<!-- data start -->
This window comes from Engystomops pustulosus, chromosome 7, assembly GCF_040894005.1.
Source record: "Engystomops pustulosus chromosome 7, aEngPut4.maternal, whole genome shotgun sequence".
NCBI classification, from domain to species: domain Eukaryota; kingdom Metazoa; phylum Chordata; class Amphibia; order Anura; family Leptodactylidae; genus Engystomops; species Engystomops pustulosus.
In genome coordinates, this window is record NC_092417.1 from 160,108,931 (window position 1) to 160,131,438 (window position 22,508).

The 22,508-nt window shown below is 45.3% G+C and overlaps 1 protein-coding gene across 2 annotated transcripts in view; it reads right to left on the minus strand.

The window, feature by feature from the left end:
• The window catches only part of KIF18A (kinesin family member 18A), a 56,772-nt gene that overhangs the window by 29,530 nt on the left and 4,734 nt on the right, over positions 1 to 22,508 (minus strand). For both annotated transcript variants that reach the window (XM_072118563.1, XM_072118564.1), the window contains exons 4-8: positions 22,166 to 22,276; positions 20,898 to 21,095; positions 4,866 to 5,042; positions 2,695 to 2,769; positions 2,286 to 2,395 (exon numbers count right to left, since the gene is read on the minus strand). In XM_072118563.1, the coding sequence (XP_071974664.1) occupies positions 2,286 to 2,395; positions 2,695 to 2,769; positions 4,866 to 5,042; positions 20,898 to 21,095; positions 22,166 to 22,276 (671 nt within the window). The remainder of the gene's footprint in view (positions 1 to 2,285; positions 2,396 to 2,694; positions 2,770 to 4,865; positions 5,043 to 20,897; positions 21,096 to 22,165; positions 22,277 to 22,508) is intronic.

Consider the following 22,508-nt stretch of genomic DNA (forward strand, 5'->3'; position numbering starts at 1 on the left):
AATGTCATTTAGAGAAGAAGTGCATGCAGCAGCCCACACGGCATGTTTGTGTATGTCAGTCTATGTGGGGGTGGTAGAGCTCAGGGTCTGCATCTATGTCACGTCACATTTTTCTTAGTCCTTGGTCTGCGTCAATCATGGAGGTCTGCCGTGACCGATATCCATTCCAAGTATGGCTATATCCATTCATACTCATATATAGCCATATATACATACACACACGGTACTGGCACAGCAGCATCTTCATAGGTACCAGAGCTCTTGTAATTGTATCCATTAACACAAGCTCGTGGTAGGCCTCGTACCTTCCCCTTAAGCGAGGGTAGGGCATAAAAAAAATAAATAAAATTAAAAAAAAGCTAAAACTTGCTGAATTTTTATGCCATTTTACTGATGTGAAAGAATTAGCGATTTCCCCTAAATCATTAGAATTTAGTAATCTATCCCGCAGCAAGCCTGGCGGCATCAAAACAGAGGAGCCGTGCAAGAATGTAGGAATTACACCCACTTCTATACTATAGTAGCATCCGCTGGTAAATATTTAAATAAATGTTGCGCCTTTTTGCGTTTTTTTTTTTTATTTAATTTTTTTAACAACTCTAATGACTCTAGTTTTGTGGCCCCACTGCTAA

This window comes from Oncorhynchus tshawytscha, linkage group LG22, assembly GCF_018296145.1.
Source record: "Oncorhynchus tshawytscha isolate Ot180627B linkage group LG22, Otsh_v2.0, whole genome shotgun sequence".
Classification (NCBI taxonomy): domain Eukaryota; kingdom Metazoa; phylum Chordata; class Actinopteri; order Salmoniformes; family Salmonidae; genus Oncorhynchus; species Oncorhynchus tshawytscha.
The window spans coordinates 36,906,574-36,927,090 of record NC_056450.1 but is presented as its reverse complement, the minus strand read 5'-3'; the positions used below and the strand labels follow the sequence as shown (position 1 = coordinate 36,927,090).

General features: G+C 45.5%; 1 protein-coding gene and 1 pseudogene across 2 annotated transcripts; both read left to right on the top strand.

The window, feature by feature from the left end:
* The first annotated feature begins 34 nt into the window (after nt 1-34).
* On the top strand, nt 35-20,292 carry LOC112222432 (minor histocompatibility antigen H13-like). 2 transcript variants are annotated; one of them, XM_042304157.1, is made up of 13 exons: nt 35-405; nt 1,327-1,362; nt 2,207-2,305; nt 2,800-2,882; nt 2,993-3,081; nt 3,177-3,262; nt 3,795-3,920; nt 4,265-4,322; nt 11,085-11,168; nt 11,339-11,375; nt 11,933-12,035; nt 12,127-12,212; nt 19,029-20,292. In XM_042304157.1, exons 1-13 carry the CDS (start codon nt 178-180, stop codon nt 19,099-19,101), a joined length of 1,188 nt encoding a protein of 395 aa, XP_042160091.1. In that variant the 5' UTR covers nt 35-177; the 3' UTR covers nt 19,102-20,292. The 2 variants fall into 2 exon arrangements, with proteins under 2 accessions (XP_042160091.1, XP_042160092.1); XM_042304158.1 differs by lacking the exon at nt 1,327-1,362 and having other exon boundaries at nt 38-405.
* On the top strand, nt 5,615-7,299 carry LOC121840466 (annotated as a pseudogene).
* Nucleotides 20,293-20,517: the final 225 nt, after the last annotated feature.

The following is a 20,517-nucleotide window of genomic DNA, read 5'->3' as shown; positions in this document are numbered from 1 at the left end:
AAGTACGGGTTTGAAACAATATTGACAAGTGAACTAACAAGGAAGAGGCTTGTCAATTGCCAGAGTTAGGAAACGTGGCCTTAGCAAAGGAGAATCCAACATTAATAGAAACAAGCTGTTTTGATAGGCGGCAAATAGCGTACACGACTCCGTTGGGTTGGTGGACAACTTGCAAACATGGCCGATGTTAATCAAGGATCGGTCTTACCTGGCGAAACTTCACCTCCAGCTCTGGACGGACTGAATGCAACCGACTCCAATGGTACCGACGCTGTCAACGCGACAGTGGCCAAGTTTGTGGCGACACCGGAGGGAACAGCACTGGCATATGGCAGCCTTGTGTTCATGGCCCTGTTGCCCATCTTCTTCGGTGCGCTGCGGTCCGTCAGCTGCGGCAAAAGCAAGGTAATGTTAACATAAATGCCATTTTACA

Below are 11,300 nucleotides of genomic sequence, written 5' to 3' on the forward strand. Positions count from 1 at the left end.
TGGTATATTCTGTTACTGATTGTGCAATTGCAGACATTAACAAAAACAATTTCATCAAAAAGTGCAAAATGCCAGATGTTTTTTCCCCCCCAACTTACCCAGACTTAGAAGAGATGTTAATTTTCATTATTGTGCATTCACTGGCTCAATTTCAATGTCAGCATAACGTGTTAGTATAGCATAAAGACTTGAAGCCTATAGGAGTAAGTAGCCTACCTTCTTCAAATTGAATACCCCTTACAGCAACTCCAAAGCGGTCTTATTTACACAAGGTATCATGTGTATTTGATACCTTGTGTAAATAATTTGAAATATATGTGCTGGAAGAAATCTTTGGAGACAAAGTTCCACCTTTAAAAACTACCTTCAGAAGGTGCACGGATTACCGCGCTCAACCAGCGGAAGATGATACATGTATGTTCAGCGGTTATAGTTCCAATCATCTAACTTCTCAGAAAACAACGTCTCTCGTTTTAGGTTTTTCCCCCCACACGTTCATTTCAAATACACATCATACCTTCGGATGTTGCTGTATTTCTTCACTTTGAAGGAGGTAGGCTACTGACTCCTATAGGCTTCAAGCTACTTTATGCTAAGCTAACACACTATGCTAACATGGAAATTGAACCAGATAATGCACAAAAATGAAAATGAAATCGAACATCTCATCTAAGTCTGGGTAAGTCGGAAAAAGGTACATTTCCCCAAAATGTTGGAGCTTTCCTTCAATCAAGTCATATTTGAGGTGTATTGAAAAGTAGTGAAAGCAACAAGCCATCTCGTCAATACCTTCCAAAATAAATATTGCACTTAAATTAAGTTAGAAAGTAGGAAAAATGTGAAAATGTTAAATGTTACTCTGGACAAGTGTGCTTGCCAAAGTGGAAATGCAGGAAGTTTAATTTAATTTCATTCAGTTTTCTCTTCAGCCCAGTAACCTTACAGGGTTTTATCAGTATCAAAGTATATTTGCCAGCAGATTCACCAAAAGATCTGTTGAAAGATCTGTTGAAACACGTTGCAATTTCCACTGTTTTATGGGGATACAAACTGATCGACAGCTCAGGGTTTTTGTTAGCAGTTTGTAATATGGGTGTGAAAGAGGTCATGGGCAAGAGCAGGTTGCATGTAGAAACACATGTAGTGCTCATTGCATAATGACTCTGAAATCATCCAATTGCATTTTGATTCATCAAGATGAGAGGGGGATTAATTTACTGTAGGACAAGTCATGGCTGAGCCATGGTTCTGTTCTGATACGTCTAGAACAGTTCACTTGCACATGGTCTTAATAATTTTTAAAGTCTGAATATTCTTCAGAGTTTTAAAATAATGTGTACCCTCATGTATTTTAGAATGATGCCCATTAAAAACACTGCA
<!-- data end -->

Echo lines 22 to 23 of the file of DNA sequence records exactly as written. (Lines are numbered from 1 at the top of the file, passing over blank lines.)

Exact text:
Below are 11,300 nucleotides of genomic sequence, written 5' to 3' on the forward strand. Positions count from 1 at the left end.
TGGTATATTCTGTTACTGATTGTGCAATTGCAGACATTAACAAAAACAATTTCATCAAAAAGTGCAAAATGCCAGATGTTTTTTCCCCCCCAACTTACCCAGACTTAGAAGAGATGTTAATTTTCATTATTGTGCATTCACTGGCTCAATTTCAATGTCAGCATAACGTGTTAGTATAGCATAAAGACTTGAAGCCTATAGGAGTAAGTAGCCTACCTTCTTCAAATTGAATACCCCTTACAGCAACTCCAAAGCGGTCTTATTTACACAAGGTATCATGTGTATTTGATACCTTGTGTAAATAATTTGAAATATATGTGCTGGAAGAAATCTTTGGAGACAAAGTTCCACCTTTAAAAACTACCTTCAGAAGGTGCACGGATTACCGCGCTCAACCAGCGGAAGATGATACATGTATGTTCAGCGGTTATAGTTCCAATCATCTAACTTCTCAGAAAACAACGTCTCTCGTTTTAGGTTTTTCCCCCCACACGTTCATTTCAAATACACATCATACCTTCGGATGTTGCTGTATTTCTTCACTTTGAAGGAGGTAGGCTACTGACTCCTATAGGCTTCAAGCTACTTTATGCTAAGCTAACACACTATGCTAACATGGAAATTGAACCAGATAATGCACAAAAATGAAAATGAAATCGAACATCTCATCTAAGTCTGGGTAAGTCGGAAAAAGGTACATTTCCCCAAAATGTTGGAGCTTTCCTTCAATCAAGTCATATTTGAGGTGTATTGAAAAGTAGTGAAAGCAACAAGCCATCTCGTCAATACCTTCCAAAATAAATATTGCACTTAAATTAAGTTAGAAAGTAGGAAAAATGTGAAAATGTTAAATGTTACTCTGGACAAGTGTGCTTGCCAAAGTGGAAATGCAGGAAGTTTAATTTAATTTCATTCAGTTTTCTCTTCAGCCCAGTAACCTTACAGGGTTTTATCAGTATCAAAGTATATTTGCCAGCAGATTCACCAAAAGATCTGTTGAAAGATCTGTTGAAACACGTTGCAATTTCCACTGTTTTATGGGGATACAAACTGATCGACAGCTCAGGGTTTTTGTTAGCAGTTTGTAATATGGGTGTGAAAGAGGTCATGGGCAAGAGCAGGTTGCATGTAGAAACACATGTAGTGCTCATTGCATAATGACTCTGAAATCATCCAATTGCATTTTGATTCATCAAGATGAGAGGGGGATTAATTTACTGTAGGACAAGTCATGGCTGAGCCATGGTTCTGTTCTGATACGTCTAGAACAGTTCACTTGCACATGGTCTTAATAATTTTTAAAGTCTGAATATTCTTCAGAGTTTTAAAATAATGTGTACCCTCATGTATTTTAGAATGATGCCCATTAAAAACACTGCA